Additional extending circumstances include being "medically compromised," or older than 65 and unintentionally homeless.
Although the 18-member task force voted on qualifications for services Aug. 17, the boundaries could change as the group researches the recommendations it will make to the council.
"The definition that came up isn't going to be a perfect one," said task force member Larry Haynes. "There are going to be folks that think it's too inclusive and there are going to be folks that think it's too exclusive. Given the … wide-ranging opinions, it was pretty extraordinary" that the task force came up with an almost unanimous vote on the definition.
City Councilwoman Wendy Leece, who serves on the task force, said the group sets limits on who qualifies to discourage other municipalities from "dumping" homeless people here and to distance the city from its current image as one that draws in homeless people.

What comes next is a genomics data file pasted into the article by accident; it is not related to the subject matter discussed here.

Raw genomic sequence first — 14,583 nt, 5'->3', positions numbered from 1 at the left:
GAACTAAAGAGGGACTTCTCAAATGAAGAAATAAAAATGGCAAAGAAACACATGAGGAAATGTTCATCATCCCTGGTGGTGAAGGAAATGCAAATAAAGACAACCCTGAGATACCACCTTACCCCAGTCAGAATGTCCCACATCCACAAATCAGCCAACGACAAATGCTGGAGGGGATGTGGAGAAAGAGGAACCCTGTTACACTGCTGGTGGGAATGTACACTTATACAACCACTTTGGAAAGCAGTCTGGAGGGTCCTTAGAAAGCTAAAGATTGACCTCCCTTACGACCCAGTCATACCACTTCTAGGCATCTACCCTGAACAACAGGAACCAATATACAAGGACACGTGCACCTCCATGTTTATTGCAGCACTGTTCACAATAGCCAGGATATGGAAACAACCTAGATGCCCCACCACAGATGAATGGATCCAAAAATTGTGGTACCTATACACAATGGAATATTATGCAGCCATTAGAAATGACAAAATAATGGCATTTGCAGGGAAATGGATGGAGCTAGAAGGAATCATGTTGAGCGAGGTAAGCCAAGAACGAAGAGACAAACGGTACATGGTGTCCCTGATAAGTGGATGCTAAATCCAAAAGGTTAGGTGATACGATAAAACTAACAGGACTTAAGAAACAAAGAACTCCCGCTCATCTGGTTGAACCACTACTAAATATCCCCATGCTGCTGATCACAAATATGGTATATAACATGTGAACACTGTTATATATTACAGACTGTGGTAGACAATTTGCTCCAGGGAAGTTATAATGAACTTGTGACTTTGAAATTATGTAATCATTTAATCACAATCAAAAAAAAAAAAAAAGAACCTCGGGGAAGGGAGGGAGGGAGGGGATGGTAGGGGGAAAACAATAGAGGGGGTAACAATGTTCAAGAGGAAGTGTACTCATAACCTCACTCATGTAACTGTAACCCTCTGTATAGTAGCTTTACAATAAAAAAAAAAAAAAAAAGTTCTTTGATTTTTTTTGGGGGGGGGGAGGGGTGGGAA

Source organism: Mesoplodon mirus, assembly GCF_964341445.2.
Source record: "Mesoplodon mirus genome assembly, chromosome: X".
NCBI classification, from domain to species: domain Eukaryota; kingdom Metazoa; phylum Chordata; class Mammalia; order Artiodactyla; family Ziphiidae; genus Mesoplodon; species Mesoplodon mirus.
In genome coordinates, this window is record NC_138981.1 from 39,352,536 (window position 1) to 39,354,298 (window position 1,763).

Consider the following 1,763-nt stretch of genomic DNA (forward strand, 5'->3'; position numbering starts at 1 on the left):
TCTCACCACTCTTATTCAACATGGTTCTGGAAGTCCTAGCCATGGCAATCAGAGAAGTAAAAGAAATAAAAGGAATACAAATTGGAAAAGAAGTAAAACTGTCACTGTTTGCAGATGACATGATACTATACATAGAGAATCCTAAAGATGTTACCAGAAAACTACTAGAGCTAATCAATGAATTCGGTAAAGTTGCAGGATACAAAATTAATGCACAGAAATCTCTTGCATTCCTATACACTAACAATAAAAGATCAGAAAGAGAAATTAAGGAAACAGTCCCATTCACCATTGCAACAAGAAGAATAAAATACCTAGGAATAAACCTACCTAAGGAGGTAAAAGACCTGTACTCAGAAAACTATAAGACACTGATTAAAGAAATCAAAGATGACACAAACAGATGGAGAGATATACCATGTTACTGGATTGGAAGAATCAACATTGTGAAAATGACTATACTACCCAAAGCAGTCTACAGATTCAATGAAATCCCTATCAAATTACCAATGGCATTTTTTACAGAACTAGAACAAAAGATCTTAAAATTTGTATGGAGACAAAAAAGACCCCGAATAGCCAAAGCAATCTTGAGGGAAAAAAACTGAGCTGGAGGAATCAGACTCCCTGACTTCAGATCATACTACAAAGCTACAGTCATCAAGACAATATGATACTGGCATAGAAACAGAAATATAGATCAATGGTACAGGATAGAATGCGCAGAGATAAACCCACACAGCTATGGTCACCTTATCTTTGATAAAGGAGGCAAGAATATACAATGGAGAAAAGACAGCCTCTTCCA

"Costa Mesa has been a magnet destination for homeless persons for a long time," Leece wrote in an email. "We need to define Costa Mesa homeless resident[s] to discourage many other cities from referring and sending their homeless persons to CM … There has to be a limit as to how many homeless people CM can help get off the street and back into a productive life if possible. Other cities need to do their fair share."
Those in transitional housing, including people who live in Costa Mesa motels, would not qualify for services under the tentative definition.
The task force was careful in drawing its limits, emphasizing people with strong ties to the city, but shying away from acting as a homeless service provider for the entire county, Haynes said.